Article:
Kevin Ollie: ‘I’m Not Chasing Championships, I Want Championships To Chase Me’ … Notes, Quotes, Thoughts From Jerry’s World

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ARLINGTON, Texas – The Huskies were out on the floor for an hour, and met the reporters and, once again, the talking is done now. All that’s left is the game.

It’s going to be a uphill struggle for UConn, no two ways about that. Can they win? Of course, they’ve beaten Florida once before.

The psychology of this rematch tilts a little to UConn, IMO, for one very simple reason: they are still the underdogs. Florida may have lost in Storrs four months ago, but they are No. 1, they have the 30-game winning streak. The pressure would be on them, not UConn. And the vibes around the Huskies are still very good.

JIm Calhoun broke down the two semifinal games for me; you can find that here.

Here is some Kevin Ollie at the podium, as transcribed by the folks at ASAP Sports. He starts with a new Ollie-ism:

“We look at it as you can be a pro or you can be a professional.  A pro just does it in convenient times.  A professional does it in inconvenient times and convenient times.  You do it over and over again, and it becomes habit. That’s what I try to put on my team each and every day, to get better at something.  If we can do that, we’ll get better and we’ll win games and we’ll win together.  I learned that from George Karl.  I learned that from Larry Brown, of course Larry Brown, because he’s a perfectionist.  He wants you to do certain things the right way, and especially the things you can control, which is your attitude and the way you show up each and every day.  I learned that from him because without him I wouldn’t be here.
Just the toughness that you got to show each and every day.  Hopefully it feeds over into my coaching staff.”

“Having this ability to coach this program has been great.  I don’t look at it like a lot of people look at it, that I’m replacing Coach Calhoun.  Coach Calhoun is still beside me.  He’s in front of me.  He’s behind me.  I’ve locked arms with coach because what he’s put inside of me and his belief system in me is something I’m going to always have great gratitude about.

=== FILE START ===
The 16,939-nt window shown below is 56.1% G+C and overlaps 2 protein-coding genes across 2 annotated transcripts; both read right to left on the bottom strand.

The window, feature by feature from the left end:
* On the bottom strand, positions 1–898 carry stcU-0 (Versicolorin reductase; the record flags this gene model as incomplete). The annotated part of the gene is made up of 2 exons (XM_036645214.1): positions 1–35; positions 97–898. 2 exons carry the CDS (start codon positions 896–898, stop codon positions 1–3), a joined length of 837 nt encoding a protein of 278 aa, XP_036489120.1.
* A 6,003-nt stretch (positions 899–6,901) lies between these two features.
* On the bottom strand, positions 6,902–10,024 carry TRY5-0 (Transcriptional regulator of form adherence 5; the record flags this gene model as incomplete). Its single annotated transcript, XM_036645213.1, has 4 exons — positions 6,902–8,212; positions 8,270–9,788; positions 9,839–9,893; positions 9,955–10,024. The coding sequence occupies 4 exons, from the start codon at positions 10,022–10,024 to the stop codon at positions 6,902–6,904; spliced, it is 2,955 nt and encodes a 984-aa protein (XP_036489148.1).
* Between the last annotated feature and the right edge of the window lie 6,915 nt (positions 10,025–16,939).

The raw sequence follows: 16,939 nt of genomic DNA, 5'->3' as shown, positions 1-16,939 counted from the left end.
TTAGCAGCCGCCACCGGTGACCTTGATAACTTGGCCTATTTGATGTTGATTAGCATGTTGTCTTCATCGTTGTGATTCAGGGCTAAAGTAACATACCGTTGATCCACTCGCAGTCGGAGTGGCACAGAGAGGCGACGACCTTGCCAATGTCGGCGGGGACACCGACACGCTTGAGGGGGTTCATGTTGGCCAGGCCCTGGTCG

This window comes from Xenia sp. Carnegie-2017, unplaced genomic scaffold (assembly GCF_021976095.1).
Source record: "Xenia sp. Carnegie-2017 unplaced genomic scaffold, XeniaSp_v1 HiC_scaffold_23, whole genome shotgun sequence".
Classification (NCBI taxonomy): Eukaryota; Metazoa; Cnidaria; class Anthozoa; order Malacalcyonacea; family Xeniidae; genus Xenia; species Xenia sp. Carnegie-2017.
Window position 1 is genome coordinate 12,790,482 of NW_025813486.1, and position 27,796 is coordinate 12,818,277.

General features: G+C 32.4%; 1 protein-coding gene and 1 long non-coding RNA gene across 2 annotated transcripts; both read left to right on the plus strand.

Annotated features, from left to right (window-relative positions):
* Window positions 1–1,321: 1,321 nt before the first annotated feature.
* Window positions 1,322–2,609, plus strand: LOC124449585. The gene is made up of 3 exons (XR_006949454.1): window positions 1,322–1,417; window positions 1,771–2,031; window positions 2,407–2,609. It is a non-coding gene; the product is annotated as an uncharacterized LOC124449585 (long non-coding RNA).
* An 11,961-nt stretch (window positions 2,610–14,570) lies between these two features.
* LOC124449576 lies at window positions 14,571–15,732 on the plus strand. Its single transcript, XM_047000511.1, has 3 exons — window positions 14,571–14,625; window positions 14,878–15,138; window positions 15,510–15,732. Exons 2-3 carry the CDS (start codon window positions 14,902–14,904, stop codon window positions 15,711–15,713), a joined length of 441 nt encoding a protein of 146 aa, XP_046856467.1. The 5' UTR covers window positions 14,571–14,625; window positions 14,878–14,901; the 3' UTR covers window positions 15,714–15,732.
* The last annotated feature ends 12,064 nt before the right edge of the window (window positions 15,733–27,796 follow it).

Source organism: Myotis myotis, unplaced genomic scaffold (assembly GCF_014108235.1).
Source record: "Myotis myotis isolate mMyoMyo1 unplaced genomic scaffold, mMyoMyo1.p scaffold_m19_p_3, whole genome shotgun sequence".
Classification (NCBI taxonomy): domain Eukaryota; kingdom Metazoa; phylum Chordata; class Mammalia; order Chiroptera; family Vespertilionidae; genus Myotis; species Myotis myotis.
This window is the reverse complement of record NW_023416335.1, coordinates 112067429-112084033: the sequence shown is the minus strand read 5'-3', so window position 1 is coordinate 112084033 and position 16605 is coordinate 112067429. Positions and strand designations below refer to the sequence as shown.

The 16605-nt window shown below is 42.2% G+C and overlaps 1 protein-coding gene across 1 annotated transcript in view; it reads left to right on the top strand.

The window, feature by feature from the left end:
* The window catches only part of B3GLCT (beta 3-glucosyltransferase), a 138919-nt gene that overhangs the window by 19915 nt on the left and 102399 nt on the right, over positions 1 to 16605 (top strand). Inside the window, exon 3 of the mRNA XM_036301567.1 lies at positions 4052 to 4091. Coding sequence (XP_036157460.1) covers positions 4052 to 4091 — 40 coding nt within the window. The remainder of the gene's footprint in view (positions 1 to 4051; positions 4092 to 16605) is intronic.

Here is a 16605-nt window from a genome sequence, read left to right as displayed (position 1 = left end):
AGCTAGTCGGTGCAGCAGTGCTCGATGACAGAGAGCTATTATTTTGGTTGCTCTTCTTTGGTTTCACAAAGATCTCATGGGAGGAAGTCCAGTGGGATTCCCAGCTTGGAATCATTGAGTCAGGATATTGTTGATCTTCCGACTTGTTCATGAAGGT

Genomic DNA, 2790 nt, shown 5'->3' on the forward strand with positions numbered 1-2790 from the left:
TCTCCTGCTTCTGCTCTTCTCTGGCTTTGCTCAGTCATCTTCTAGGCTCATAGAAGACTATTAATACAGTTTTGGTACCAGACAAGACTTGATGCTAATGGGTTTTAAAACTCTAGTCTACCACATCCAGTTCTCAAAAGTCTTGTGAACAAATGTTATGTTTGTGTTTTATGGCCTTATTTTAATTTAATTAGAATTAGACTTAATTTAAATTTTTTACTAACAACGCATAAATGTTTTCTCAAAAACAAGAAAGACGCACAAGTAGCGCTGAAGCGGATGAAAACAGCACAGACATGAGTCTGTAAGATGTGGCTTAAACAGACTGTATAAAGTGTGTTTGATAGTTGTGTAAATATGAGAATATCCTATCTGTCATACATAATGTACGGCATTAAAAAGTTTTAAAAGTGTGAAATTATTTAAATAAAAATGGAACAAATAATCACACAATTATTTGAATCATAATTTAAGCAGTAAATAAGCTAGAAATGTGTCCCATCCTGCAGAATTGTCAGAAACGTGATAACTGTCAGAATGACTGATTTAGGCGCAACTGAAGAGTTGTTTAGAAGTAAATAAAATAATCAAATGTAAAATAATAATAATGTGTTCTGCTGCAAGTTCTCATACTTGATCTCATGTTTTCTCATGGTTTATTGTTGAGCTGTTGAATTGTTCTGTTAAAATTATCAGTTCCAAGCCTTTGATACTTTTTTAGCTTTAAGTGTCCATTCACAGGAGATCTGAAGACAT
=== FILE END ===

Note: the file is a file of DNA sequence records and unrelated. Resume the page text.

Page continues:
“Of course this is my program now, and I have to do certain things that’s according to my core values, of course.  But just going forward, just marching and believing in the program.  I think that’s what gets us through.
“But Coach Calhoun has done a great job.  My story and filling his shoes, I can never fill Coach Calhoun’s shoes.  I can never build a program to a perineal Top?10 program each and every year.  This program has already been built.  But I want us to sustain it.  I want to get it to another level.  That another level is not about winning championships, it’s about creating great young men so they can go out there in their community after they leave the Storrs campus and be ambassadors of their family, of their name and also this great university.
“So that’s what I believe in.  It’s a special feeling being up here and being in the Final Four.  But like I said, I’m not chasing championships.  I want championships to chase me.  I want to do it the right way, and that’s providing my student?athletes with a great platform for them to succeed each and every day. ”